Over the Hedge
Over the Hedge 2006
I vaguely remember watching Over the Hedge back when it was relatively new. I don’t think I made it to theaters to watch it, but eventually after it came out on home video. I mostly remember the fact that it starred Bruce Willis and Garry Shandling as the two main characters and at some point I got an Over the Hedge comic strip collection. I’m also reviewing this in part for Movie Rob’s Genre Guesstimation where he tasked me with deciding the genre for him to examine during February. I chose animated comic book/comic strip adaptations and while I’ve pretty much covered every American animated comic book movie, I thought I’d expand things to cover this movie based on a comic strip. And unlike comic strips like Peanuts, Dennis the Menace, or the Addams Family which are generally a series of stand-alone strips or panels, Over the Hedge is a serialized comic strip that you can read online here, which is close enough to a comic book for my purposes here on this site.
The story itself is a fairly typical misfit-finds-a-family story where the misfit in question is a Bruce Willis voiced raccoon named RJ. The initial conflict comes when RJ is overly greedy and steals an entire junk food haul from a giant bear voiced by Nick Nolte only to have the haul get hit by a semi and flattened all over the road. He finds a family of foragers who wake up from their hibernation to find themselves out of their forest and in a small park area within a giant suburban subdivision. He cons his way into the family of small woodland creatures by playing off his street smarts to get them filled with human junk food instead of the nuts and berries that they would be used to.
The characters are all pretty entertaining. Bruce Willis plays a typical Bruce Willis type character, wisecracking street smart con man. Garry Shandling plays the nervous turtle leader of the foraging family Verne who spends most of the movie as the perennial wet blanket but does get one of the best lines of the movie when he explains that if RJ had just told them that he needed the food to save himself from an angry bear they would have still done it for him anyway rather than having him trick them into gathering the food for him under false pretenses. The rest of the cast are generally one-note jokes with William Shatner playing the overdramatic possom who makes a big deal over playing dead, the hyperactive squirrel played by Steve Carrell even though they re-use a very similar joke from Hoodwinked which came out the year before when they give the squirrel caffeine. Although they do take this in a slightly different direction where Hoodwinked had Twitchy shoot off in a trail of smoke, this movie has Hammy move at normal speed where everything else slows down. It’s similar to the difference between how Quicksilver is handled in Age of Ultron vs the X-Men films.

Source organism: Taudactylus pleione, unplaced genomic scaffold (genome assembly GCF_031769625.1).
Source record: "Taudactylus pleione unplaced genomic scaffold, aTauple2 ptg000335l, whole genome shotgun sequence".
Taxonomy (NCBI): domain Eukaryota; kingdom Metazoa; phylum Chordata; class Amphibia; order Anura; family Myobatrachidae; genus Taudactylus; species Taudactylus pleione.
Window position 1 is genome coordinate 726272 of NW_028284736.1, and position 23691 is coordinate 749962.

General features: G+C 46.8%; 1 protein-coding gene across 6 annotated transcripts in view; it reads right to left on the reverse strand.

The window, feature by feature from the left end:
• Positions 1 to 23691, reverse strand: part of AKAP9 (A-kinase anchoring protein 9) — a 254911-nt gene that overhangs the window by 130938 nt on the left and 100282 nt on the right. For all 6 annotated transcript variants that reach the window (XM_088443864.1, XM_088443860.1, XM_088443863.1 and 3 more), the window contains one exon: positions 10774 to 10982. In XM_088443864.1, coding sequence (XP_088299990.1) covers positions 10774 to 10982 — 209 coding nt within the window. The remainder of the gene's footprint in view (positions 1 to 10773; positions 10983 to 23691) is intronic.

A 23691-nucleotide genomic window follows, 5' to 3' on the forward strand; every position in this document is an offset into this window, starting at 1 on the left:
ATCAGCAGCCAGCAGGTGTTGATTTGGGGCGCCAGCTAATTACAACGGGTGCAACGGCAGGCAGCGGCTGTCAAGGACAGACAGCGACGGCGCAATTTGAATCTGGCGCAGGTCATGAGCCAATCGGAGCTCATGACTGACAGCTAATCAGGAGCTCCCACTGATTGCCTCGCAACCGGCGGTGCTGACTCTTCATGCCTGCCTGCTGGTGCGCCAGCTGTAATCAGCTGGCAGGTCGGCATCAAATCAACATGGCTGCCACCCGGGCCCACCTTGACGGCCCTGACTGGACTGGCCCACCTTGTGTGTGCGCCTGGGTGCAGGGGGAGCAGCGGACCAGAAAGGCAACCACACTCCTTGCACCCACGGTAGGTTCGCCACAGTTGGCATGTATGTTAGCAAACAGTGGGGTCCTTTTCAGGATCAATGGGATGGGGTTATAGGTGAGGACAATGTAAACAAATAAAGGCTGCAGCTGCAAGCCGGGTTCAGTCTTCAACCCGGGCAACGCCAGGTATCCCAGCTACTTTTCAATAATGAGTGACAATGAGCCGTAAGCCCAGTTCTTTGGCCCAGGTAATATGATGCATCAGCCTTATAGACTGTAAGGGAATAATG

The villains are also a fun sort with basically three different villains all vying for screen time. There’s the bear of course which doesn’t get a whole lot of screen time although there are a couple dream appearances that help keep the threat alive while still making a certain amount of sense. There’s also the head of the homeowner’s association Gladys who is now what would generally be called a Karen, or a “I need to speak to the manager” type. And toward the latter half of the movie they call in the exterminator voiced by Thomas Hayden Church in a role that seems like it was written for someone like Patrick Warburton although Church does a fantastic job in the role of the overly confident exterminator.
The animation in the film is pretty on par with everything that came out around this era. It was a Dreamworks film that followed a few years after Shrek 2 and just before Shrek 3. All the characters fare well enough with a few moments of comical special effects like when RJ first opens the bag of not-Doritos and there’s a giant explosion of nacho cheese dust that covers the entire group. The humor throughout really feels like it was what was brought from the original comics the most. RJ has plenty of great moments where he explains suburban life from the perspective of a raccoon who is a full on representation of the Id. Everything that RJ focuses on throughout the movie is all about eating and having to work as little as possible to get it.
All in all, Over the Hedge is a fun movie. The humor is light and cartoonish with plenty of slapstick elements without overly relying on bathroom or juvenile humor. The underlying message works without leaning too heavily on it. RJ learns his lesson about being selfish and finds himself a family that’s willing to look out for him when no one else will. The rest of the foraging animals also get to let loose a little bit and not be so uptight so they can adapt to their new living situation. It’s a good combination of slapstick, a little bit of satire, and a little bit of a message without being a treacle-y feel good movie. Until next time, this has been Bubbawheat for Flights, Tights, and Movie Nights.